Towards non-invasive diagnostic imaging of early-stage Alzheimer's disease



One way to image the molecular pathology in Alzheimer's disease is by positron emission tomography using probes that target amyloid fibrils. However, these fibrils are not closely linked to the development of the disease. It is now thought that early-stage biomarkers that instigate memory loss are composed of Aβ oligomers. Here, we report a sensitive molecular magnetic resonance imaging contrast probe that is specific for Aβ oligomers. We attach oligomer-specific antibodies onto magnetic nanostructures and show that the complex is stable and binds to Aβ oligomers on cells and brain tissues to give a magnetic resonance imaging signal. When intranasally administered to an Alzheimer's disease mouse model, the probe readily reached hippocampal Aβ oligomers. In isolated samples of human brain tissue, we observed a magnetic resonance imaging signal that distinguished Alzheimer's disease from controls. Such nanostructures that target neurotoxic Aβ oligomers are potentially useful for evaluating the efficacy of new drugs and ultimately for early-stage Alzheimer's disease diagnosis and disease management.

Access options

Rent or Buy article

Get time limited or full article access on ReadCube.


All prices are NET prices.

Figure 1: Aβ oligomers (AβOs) bind to neuronal surfaces in a saturable, receptor-mediated manner and are distinct from amyloid plaques.
Figure 2: Individual components of the NU4MNS probe.
Figure 3: NU4MNS attachment to hippocampal neurons is specific to AβOs.
Figure 4: NU4 and NU4MNS discriminate Alzheimer's disease human frontal cortex sections from aged controls.
Figure 5: NU4 antibody detects dendrite-bound AβOs in fixed tissue and binds its target within 4 h following intranasal inoculation.
Figure 6: NU4MNS labelling of human and Tg mouse brain slices gives a pronounced, Alzheimer's disease-dependent MRI signal that is confirmed in vivo.


  1. 1

    2014 Alzheimer's disease facts and figures. Alzheimers Dement. 10, e47–e92 (2014).

  2. 2

    Georganopoulou, D. G. et al. Nanoparticle-based detection in cerebral spinal fluid of a soluble pathogenic biomarker for Alzheimer's disease. Proc. Natl Acad. Sci. USA 102, 2273–2276 (2005).

  3. 3

    Toledo, J. B., Xie, S. X., Trojanowski, J. Q. & Shaw, L. M. Longitudinal change in CSF τ and Aβ biomarkers for up to 48 months in ADNI. Acta Neuropathol. 126, 659–670 (2013).

  4. 4

    Slemmon, J. R. et al. Measurement of Aβ1–42 in cerebrospinal fluid is influenced by matrix effects. J. Neurochem. 120, 325–333 (2012).

  5. 5

    Klunk, W. E. et al. Imaging brain amyloid in Alzheimer's disease with Pittsburgh compound-B. Annals Neurol. 55, 306–319 (2004).

  6. 6

    Johnson, K. A. et al. Appropriate use criteria for amyloid PET: a report of the Amyloid Imaging Task Force, the Society of Nuclear Medicine and Molecular Imaging, and the Alzheimer's Association. Alzheimers Dement. 9, e1–e16 (2013).

  7. 7

    Terry, R. D. et al. Physical basis of cognitive alterations in Alzheimer's disease: synapse loss is the major correlate of cognitive impairment. Ann. Neurol. 30, 572–580 (1991).

  8. 8

    Nyborg, A. C. et al. In vivo and ex vivo imaging of amyloid-beta cascade aggregates with a pronucleon peptide. J. Alzheimer's Dis. 34, 957–967 (2013).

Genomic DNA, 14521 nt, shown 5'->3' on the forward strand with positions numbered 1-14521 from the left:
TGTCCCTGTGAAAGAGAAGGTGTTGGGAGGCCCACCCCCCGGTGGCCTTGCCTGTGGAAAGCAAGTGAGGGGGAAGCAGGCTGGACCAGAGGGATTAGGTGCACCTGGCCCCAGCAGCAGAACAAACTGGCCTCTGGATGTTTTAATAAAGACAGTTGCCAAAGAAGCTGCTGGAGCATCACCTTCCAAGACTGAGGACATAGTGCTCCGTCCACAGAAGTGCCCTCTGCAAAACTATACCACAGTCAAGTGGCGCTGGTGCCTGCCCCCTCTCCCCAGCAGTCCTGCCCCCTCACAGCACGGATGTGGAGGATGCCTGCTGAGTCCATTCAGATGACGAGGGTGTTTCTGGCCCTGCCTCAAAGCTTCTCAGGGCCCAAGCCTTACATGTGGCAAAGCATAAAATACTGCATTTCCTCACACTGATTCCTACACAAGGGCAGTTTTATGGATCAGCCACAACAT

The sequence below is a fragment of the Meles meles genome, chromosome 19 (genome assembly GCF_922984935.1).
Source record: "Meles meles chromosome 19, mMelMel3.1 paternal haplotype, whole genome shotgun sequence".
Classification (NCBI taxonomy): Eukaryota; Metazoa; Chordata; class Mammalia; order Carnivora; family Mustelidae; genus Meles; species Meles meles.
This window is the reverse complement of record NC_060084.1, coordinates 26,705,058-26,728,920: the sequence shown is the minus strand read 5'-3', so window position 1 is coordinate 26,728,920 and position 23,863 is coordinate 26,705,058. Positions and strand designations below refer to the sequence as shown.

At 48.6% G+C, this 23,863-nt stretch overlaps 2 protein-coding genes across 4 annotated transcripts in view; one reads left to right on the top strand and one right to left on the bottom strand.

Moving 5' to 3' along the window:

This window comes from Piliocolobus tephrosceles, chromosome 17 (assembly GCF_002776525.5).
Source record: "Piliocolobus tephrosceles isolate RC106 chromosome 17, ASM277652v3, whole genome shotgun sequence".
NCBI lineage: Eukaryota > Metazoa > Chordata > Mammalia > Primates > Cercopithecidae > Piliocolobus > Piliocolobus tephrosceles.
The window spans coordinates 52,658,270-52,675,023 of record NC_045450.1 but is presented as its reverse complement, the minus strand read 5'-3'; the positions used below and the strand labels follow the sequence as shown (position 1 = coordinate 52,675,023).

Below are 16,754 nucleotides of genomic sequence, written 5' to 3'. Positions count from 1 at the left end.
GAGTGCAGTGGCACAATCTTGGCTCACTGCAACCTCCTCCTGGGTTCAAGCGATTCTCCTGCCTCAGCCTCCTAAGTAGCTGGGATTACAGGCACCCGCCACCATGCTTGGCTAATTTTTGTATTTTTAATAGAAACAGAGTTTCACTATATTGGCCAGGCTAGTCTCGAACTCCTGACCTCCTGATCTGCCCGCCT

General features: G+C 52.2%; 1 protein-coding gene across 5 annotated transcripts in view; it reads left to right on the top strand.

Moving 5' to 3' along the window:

9. 9

    Klein, W. L., Krafft, G. A. & Finch, C. E. Targeting small Aβ oligomers: the solution to an Alzheimer's disease conundrum?. Trends Neurosci. 24, 219–224 (2001).

  10. 10

    Lublin, A. L. & Gandy, S. Amyloid-β oligomers: possible roles as key neurotoxins in Alzheimer's disease. Mount Sinai J. Med. New York 77, 43–49 (2010).

  11. 11

    Ferreira, S. T. & Klein, W. L. The Aβ oligomer hypothesis for synapse failure and memory loss in Alzheimer's disease. Neurobiol. Learn. Mem. 96, 529–543 (2011).

  12. 12

    Schnabel, J. Amyloid little proteins, big clues. Nature 475, S12–S14 (2011).

  13. 13

    Mucke, L. & Selkoe, D. J. Neurotoxicity of amyloid β-protein: synaptic and network dysfunction. Cold Spring Harbor Persp. Med. 2, a006338 (2012).

  14. 14

    Lacor, P. N. et al. Synaptic targeting by Alzheimer's-related amyloid β oligomers. J. Neurosci. 24, 10191–10200 (2004).

  15. 15

    De, M., Chou, S. S., Joshi, H. M. & Dravid, V. P. Hybrid magnetic nanostructures (MNS) for magnetic resonance imaging applications. Adv. Drug Deliv. Rev. 63, 1282–1299 (2011).

  16. 16

    Corot, C. et al. in Molecular and Cellular MR Imaging (eds Modo, M. M. J. & Bulte, J. W. M.) Ch. 4, 59–84 (CRC Press, 2007).

  17. 17

    Liu, S. et al. A novel type of dual-modality molecular probe for MR and nuclear imaging of tumor: preparation, characterization and in vivo application. Mol. Pharmaceut. 6, 1074–1082 (2009).

  18. 18

    Serres, S. et al. Molecular MRI enables early and sensitive detection of brain metastases. Proc. Natl Acad. Sci. USA 109, 6674–6679 (2012).

  19. 19

    Lambert, M. P. et al. Monoclonal antibodies that target pathological assemblies of Aβ. J. Neurochem. 100, 23–35 (2007).

  20. 20

    Lambert, M. P., Velasco, P. T., Viola, K. L. & Klein, W. L. Targeting generation of antibodies specific to conformational epitopes of amyloid β-derived neurotoxins. CNS Neurol. Disord. Drug Targets 8, 65–81 (2009).

  21. 21

    Acton, P. et al. Anti-ADDL antibodies and uses thereof. US patent 7,811,563 (2010).

  22. 22

    Xiao, C. et al. Brain transit and ameliorative effects of intranasally delivered anti-amyloid-β oligomer antibody in 5xFAD mice. J. Alzheimer's Dis. 35, 777–788 (2013).

  23. 23

    Gong, Y. et al. Alzheimer's disease-affected brain: presence of oligomeric Aβ ligands (ADDLs) suggests a molecular basis for reversible memory loss. Proc. Natl Acad. Sci. USA 100, 10417–10422 (2003).

  24. 24

    Kayed, R. et al. Common structure of soluble amyloid oligomers implies common mechanism of pathogenesis. Science 300, 486–489 (2003).

  25. 25

    Chang, L. et al. Femtomole immunodetection of synthetic and endogenous amyloid-β oligomers and its application to Alzheimer's disease drug candidate screening. J. Mol. Neurosci. 20, 305–313 (2003).